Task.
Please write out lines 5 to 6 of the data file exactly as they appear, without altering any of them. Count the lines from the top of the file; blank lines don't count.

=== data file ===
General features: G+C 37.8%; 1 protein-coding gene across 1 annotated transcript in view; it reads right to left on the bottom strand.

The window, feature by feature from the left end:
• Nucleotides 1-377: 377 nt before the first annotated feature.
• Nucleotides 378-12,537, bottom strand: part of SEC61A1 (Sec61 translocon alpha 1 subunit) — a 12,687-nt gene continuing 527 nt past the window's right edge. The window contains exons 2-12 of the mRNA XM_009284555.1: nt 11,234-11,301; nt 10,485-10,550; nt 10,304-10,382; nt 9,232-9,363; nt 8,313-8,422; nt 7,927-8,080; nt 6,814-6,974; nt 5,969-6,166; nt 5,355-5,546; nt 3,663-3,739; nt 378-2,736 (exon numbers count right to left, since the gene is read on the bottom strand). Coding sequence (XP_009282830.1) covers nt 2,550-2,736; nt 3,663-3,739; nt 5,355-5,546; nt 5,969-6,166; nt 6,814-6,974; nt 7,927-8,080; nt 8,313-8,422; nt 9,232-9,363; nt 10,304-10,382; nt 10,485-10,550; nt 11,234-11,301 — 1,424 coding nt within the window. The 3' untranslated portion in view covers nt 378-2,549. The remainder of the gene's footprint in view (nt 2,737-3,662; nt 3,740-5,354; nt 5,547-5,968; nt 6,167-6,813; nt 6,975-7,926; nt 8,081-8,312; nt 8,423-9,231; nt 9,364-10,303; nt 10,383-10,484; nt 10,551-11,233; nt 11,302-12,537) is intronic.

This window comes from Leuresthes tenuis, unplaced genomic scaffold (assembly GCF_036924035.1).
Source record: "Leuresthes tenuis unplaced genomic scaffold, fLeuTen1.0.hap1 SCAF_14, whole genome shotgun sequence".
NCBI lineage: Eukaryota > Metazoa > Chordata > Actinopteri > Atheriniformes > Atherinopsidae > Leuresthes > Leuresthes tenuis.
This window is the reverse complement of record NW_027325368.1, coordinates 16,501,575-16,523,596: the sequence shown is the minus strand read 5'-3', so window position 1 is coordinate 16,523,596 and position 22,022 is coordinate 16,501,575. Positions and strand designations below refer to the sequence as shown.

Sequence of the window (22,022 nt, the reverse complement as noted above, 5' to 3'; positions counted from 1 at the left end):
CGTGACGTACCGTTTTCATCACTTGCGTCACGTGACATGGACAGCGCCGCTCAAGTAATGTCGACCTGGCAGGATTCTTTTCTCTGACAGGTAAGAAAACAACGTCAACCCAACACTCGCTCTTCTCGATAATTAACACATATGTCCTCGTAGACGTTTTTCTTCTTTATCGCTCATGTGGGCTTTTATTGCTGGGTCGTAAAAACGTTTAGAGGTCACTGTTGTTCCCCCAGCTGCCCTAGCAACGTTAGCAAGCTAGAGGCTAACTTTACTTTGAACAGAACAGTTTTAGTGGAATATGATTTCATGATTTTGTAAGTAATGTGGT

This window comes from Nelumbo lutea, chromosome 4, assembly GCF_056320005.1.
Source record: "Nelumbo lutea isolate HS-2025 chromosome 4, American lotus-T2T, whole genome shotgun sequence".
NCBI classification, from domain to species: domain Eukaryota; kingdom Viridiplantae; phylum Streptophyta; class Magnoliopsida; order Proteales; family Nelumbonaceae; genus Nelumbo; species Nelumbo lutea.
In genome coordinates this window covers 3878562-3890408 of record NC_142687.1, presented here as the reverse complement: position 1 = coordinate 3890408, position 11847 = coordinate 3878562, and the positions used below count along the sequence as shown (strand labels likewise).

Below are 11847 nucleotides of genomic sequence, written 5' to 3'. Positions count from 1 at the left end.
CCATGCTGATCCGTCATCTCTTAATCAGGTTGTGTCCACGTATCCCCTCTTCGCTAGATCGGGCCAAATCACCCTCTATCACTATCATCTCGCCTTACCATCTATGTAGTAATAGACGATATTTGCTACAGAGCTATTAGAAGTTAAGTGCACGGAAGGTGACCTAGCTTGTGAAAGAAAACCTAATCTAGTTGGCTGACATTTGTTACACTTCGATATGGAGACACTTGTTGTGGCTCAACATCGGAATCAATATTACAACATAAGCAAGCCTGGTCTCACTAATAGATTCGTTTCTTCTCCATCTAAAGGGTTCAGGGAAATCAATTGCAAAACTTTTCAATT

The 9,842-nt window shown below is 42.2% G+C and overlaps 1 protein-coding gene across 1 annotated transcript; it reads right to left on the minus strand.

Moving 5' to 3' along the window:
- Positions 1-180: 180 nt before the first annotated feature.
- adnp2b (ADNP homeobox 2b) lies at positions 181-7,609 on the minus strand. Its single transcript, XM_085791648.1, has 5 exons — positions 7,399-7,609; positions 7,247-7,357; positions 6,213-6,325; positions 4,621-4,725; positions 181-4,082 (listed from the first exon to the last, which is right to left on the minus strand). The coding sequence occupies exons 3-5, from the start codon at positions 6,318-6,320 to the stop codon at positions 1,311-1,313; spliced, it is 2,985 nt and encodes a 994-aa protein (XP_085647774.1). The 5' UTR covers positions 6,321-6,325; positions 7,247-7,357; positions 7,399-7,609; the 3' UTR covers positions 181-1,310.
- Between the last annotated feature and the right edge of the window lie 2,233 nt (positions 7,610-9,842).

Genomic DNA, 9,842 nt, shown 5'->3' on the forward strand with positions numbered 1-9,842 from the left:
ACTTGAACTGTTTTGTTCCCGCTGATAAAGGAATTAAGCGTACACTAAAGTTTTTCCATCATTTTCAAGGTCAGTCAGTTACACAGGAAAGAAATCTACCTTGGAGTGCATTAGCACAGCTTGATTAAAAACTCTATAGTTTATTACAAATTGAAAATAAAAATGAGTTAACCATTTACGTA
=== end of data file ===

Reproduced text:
This window comes from Leuresthes tenuis, unplaced genomic scaffold (assembly GCF_036924035.1).
Source record: "Leuresthes tenuis unplaced genomic scaffold, fLeuTen1.0.hap1 SCAF_14, whole genome shotgun sequence".